Good God.
51 weeks ago
51 weeks ago Link To Comment
All Comments   (27)
All Comments   (27)
Sort: Newest Oldest Top Rated
I doubt anybody will "oppress or kill" the Kurds. They have shown great ability to endure and even prosper in a tough neighborhood. Ever hear of the Peshmerga? The Kurds might even move one step closer to their goal, the nation of Kurdistan. And they like Americans and America! Not one American has been killed on Kurdish territory in a long time. The Kurdish controlled parts of Iraq and Syria might even be safer for Americans than parts of our own inner cities.

"As an ally of the US-led coalition, Peshmerga forces fought side by side with American troops in the 2003 Iraq War in Iraqi Kurdistan. Since that time the Peshmerga have assumed full responsibility for the security of the Kurdish areas of Northern Iraq.

Unlike the other militias, the Peshmerga were not prohibited by the transitional government; the Kurdish army has been formed out of the Peshmerga. They are usually armed with AKMs, RPKs (light Soviet machine guns) and DShKs (heavy Soviet machine guns). During the American-led invasion the Peshmerga captured the rest of the arms of the Iraqi forces, consisting of more than 2,000 armored vehicles (some hundred of them PT-76s and a smaller number of T-55s) and an unknown number of artillery pieces."

51 weeks ago
51 weeks ago Link To Comment
It looks like more leading from behind for Obama as Britain's Cameron is out front, firing million dollar cruise missiles to hit a camel in the ass. What is this really going to accomplish? I think we should supply arms and support to the Kurds and the Lebanese Christians so that they can defend themselves, and let the Muslims fight out their differences.
51 weeks ago
51 weeks ago Link To Comment
I can think of a very good policy for the US in Syria. Switch off the TV. To go to war because the voters watch TV is the depth of stupidity. We know that if it were not for TV this civil war would not be any problem for us. Assad's father got away with shocking crimes in a civil war and we were none the worse. That was before TV reached the scene of battle.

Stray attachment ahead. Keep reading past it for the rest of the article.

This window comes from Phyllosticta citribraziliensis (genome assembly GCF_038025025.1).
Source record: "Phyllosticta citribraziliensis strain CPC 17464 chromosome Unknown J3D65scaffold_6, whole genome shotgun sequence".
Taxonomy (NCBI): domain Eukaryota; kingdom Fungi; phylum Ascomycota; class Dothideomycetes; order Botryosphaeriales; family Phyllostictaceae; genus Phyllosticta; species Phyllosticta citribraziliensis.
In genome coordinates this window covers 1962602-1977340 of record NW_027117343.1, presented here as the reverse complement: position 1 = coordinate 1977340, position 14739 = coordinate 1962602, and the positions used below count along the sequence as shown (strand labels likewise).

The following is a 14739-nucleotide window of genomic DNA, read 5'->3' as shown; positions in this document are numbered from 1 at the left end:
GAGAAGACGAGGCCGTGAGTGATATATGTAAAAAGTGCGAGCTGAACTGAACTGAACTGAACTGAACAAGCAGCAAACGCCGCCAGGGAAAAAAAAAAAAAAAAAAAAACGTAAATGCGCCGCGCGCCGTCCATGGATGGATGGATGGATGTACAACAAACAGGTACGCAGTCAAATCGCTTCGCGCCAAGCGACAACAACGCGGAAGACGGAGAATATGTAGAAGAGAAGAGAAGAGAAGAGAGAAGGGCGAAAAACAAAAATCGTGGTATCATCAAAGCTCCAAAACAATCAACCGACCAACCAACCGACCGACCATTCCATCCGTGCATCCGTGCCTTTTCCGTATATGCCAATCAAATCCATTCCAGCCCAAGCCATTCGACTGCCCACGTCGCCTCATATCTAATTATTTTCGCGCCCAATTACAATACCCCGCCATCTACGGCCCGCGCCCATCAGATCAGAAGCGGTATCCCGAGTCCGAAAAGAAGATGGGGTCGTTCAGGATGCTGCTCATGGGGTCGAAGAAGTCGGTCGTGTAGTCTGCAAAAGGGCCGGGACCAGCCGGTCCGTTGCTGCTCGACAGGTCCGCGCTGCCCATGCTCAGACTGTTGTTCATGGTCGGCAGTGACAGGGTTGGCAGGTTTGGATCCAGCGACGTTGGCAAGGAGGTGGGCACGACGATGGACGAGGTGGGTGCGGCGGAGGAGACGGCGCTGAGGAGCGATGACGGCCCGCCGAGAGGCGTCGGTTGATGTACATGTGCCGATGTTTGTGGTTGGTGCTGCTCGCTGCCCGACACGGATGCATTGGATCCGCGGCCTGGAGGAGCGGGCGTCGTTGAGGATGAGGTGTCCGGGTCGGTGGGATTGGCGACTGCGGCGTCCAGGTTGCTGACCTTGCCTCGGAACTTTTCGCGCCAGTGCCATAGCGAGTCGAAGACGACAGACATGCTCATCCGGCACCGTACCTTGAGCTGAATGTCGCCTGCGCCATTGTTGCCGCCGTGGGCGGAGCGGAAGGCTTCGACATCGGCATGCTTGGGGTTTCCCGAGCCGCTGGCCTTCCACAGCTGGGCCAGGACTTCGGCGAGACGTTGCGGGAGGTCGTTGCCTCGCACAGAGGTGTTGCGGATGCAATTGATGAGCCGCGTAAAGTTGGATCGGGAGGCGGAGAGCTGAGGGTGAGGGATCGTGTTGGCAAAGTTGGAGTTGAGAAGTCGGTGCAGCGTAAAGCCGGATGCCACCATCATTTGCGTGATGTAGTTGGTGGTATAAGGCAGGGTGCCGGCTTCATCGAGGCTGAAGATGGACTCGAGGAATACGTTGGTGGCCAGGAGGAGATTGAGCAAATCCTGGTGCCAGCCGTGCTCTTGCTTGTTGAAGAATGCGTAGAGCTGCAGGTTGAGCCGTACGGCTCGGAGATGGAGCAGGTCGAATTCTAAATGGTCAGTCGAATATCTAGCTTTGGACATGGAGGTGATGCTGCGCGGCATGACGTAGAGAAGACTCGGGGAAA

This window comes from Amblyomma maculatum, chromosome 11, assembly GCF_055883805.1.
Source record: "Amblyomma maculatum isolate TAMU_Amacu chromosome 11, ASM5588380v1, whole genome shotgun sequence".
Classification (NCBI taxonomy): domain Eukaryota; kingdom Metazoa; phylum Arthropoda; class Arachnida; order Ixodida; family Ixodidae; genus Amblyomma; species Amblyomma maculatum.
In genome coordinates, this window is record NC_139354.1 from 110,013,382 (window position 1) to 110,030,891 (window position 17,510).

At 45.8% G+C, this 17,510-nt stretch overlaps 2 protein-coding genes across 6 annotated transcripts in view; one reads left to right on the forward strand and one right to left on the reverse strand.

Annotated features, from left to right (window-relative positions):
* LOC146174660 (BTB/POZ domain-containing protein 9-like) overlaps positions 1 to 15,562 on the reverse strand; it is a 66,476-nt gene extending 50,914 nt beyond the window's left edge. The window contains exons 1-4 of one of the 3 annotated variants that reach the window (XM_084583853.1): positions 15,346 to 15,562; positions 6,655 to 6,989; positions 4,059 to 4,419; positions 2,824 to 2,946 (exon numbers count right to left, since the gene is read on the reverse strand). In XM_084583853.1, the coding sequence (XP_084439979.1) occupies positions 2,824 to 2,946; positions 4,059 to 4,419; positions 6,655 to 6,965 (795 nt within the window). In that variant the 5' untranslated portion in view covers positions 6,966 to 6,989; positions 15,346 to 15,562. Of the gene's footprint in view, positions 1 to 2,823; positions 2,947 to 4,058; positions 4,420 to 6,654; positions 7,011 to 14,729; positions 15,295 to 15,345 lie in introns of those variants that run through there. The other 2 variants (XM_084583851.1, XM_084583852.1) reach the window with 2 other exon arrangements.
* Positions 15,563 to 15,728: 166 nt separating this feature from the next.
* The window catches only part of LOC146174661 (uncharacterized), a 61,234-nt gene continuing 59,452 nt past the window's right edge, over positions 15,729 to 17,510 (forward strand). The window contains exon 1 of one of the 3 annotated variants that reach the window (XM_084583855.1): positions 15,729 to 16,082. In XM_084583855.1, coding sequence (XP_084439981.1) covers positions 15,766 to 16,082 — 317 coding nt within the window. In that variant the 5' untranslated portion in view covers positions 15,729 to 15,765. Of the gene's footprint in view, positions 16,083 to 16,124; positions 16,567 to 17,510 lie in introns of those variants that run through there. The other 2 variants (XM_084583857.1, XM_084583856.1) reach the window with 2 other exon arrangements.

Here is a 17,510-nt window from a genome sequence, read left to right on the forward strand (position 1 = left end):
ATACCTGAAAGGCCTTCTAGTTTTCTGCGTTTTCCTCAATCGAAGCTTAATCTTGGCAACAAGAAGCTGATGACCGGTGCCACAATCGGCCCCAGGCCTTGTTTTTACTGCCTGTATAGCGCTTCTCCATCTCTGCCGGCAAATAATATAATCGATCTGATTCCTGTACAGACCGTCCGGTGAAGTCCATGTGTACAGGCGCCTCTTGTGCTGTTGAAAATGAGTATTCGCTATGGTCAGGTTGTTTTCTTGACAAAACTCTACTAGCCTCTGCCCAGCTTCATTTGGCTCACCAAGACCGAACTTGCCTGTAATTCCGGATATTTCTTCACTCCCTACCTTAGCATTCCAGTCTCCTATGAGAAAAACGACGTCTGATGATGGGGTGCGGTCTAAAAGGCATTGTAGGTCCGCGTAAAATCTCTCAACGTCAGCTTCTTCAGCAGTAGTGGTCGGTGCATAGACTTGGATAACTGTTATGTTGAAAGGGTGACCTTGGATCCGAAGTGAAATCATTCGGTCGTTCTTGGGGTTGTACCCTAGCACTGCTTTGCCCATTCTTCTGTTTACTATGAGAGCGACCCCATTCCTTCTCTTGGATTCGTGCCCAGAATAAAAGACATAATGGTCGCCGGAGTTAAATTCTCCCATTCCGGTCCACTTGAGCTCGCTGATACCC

51 weeks ago
51 weeks ago Link To Comment
We should demand that the UN conduct an exhaustive study to determine which side in this conflict used chemical weapons.

Then give the other side some.
51 weeks ago
51 weeks ago Link To Comment
Your appear to be advocating the use of US military power for what are essentially immoral purposes (prolonging a conflict in order to keep both sides fighting).

That is not a proper use of (overt) US military power. We should only intervene when US national interests are involved. Faciliatating conflict is not a US national interest. It may be desirable short-term. but long-term it's not in our national interest to suborn killing.

Rather, we should seek to empower those in Syria who seek Jeffersonian type democracy.

If it's a conflict between two barbaric sides (and it appears it is),

let God sort it out.
51 weeks ago
51 weeks ago Link To Comment
Muslims are after one one thing Domination of non-muslums,we should never get caught up in trying to help. Helping the allligator so he'll eat you last.
51 weeks ago
51 weeks ago Link To Comment
You're not exactly a military expert, are you?
51 weeks ago
51 weeks ago Link To Comment
Since either side winning would be unfavorable to the US how bout we do nothing. Or for those who insist "We've got to do something" this:Sat,Mon, Wed we bomb Assad' troops; Sun, Tues, Thur,we bomb "Brotherhood" and allies.ON FRIDAY, we bomb the mosques. A WIN, WIN, Win, situation.
51 weeks ago
51 weeks ago Link To Comment
I know the President, Congress and their lackeys and minions want to feel like all the world's troubles are their problems to solve, all the world's wounds are theirs to heal. -It ain't so.

There is no benefit to the US by intervening in Syria, unless perhaps to take out both sides. We will not make friends. We will not gain allies. We will not gain any advantage. Stay out. Forget about it. Playing with s--- will only get you covered in s---. If we do nothing, we get a weaker Syria. A weaker Syria is a benefit to us and our allies. Do nothing.
51 weeks ago
51 weeks ago Link To Comment
How about the best option being letting the fascists kill off the moon god worshipers and vice versa?
51 weeks ago
51 weeks ago Link To Comment
Neutralization of mechanized ground armies with minimal force
is best carried out by disabling the tanks and artillery.
The _next_ generation of smart munitions will do this by entering the
muzzle of the cannon and detonating a small charge inside the barrel,
which will explosively weld a copper ring to the interior, thus 'spiking the gun'.
51 weeks ago
51 weeks ago Link To Comment
Which has exactly NOTHING to do with this situation.
51 weeks ago
51 weeks ago Link To Comment
1 2 Next View All